School of Behavioral Sciences


Doctor of Philosophy in Psychology (PhD)


Stacey Gaines


Veteran, military, culture, PTSD, Veterans Administration, civilian




United States military veterans face many challenges while transitioning from the military to civilian life that require a new civilian perspective to navigate the differences between these experiences. Previous research is focused on psychosocial, behavioral, and psychological issues veterans face (Ainspan et al., 2018; Coulthard & Lee, 2022; Romaniuk et al., 2020). The military and the Veterans Administration (VA) have primarily focused on veterans achieving employment and education after leaving the military. Being in the military is highly stressful and requires working closely with others (Krishnakumar et al., 2019), and reflects a collectivist nature (Bongioanni, 2022; Verkamp, 2021). Civilian culture is focus on the individual, this indicates an individualist culture (Bongioanni, 2022). Veterans have reported difficulty engaging with civilians due to the differences between both cultures (McCormick et al., 2019). To further explore the differences between military and civilian cultures, this study examined the effects of both cultures and the problems veterans experienced when separating from the military. This study was a phenomenological design that evaluated veterans’ experience with these cultural differences. There were 57 participants in this study who filled out a screening survey, a study survey and engaged in an interview. Four primary themes emerged from this study which include cultural differences, VA benefits, mental health problems and family connection. The challenges veterans face as civilians were rooted in their military experience and a lack of preparation for a change from the collectivist military culture to the civilian individualist culture. Implications for practice and direction for further research are also discussed.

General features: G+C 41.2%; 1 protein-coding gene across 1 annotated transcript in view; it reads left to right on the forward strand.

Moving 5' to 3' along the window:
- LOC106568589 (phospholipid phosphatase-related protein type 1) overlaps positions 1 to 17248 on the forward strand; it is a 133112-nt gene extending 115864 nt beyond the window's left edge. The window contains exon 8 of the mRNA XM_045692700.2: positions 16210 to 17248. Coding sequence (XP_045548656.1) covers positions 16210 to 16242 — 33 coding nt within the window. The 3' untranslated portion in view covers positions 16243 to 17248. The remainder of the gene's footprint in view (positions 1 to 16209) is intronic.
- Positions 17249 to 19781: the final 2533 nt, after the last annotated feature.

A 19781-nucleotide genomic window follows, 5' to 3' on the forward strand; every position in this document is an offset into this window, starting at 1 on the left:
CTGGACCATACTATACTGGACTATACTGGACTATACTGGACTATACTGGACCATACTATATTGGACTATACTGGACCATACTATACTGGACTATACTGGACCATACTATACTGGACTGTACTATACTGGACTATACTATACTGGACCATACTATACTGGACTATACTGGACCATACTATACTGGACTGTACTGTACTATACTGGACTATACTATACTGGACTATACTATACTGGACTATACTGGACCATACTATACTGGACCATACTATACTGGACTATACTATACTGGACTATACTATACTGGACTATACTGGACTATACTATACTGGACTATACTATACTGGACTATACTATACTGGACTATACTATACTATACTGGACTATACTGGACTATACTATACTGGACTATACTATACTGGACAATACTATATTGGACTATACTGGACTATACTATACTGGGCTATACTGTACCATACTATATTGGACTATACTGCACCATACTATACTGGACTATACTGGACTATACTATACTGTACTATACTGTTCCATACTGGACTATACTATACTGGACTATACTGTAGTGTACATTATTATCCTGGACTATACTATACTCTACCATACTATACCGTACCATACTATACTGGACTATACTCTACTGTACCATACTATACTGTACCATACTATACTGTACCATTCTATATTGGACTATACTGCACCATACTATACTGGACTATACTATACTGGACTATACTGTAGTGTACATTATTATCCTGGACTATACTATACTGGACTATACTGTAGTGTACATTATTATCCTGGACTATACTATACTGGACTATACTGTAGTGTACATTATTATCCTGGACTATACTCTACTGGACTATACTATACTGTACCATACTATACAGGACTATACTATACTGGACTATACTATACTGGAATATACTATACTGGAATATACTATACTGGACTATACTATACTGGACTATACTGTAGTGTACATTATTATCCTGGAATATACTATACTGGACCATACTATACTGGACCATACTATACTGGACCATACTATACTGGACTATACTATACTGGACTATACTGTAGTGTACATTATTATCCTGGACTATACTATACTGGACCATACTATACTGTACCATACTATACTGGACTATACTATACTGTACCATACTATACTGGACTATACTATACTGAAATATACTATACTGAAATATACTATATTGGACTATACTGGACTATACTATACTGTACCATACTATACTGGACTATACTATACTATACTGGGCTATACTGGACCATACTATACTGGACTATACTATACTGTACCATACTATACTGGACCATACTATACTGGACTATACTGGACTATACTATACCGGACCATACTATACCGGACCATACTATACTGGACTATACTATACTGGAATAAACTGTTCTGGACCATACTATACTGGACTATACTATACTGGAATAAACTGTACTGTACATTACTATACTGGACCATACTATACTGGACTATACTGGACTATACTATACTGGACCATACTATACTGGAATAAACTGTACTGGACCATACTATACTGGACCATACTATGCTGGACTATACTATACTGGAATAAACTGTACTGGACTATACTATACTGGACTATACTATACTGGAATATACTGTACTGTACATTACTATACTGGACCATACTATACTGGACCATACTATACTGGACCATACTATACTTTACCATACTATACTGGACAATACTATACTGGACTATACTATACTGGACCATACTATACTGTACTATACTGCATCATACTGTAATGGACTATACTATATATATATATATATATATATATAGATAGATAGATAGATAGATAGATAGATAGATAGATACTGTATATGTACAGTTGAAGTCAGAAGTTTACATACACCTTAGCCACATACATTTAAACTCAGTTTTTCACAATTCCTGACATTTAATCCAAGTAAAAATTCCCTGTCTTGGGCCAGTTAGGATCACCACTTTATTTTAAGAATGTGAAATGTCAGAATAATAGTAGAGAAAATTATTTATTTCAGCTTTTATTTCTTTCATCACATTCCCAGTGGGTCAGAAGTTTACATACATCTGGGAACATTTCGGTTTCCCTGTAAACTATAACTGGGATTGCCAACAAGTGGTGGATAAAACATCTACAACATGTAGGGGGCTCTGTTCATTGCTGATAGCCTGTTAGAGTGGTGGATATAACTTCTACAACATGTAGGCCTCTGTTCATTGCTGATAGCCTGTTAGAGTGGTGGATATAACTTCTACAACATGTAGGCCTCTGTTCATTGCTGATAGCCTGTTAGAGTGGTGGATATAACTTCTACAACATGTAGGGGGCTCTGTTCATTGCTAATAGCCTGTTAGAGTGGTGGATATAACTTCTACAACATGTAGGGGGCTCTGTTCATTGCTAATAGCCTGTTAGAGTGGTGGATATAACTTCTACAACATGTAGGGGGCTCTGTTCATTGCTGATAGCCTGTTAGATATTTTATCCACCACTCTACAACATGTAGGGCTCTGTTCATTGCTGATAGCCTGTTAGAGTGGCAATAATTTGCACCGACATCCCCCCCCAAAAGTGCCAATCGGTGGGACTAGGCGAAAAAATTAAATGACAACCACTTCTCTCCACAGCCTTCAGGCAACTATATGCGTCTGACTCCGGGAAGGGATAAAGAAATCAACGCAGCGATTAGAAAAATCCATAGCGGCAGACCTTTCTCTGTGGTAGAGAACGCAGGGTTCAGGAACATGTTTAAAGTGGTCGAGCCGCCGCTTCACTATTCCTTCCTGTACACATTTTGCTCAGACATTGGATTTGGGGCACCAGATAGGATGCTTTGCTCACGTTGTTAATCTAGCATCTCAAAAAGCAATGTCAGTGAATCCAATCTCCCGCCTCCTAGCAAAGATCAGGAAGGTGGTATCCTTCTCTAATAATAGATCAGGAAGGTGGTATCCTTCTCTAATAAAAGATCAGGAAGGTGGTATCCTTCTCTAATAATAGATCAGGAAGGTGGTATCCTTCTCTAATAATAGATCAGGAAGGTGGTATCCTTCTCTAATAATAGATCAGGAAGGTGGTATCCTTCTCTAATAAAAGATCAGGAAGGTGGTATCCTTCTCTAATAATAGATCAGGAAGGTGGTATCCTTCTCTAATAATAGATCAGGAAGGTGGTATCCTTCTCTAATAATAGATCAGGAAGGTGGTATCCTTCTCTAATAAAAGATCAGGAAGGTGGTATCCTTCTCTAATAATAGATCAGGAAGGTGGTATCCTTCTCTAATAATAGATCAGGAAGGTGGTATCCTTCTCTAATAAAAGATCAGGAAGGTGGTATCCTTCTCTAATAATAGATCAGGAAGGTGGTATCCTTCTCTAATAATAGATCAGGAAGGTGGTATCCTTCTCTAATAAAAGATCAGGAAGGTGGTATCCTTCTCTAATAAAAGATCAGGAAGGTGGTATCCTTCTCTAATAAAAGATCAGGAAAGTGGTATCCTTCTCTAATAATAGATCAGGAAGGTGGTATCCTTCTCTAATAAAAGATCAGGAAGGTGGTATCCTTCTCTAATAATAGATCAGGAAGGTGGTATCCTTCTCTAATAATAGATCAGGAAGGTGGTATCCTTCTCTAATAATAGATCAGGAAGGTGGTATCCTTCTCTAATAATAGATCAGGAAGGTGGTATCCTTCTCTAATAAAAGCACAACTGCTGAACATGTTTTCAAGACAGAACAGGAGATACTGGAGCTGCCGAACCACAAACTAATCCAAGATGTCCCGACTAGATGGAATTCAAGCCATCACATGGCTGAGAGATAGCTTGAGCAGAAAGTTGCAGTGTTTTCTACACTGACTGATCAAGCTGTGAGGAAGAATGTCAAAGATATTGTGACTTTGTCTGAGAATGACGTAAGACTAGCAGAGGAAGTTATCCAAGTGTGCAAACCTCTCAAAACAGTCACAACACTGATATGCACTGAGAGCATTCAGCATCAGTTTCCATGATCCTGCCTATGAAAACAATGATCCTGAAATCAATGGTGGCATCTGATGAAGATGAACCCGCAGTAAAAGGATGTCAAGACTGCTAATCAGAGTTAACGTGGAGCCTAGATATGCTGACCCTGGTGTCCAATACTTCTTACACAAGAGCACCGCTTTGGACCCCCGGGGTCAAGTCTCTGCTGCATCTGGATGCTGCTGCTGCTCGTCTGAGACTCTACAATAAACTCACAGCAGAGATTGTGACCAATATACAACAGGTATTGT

Available for download on Saturday, April 06, 2024

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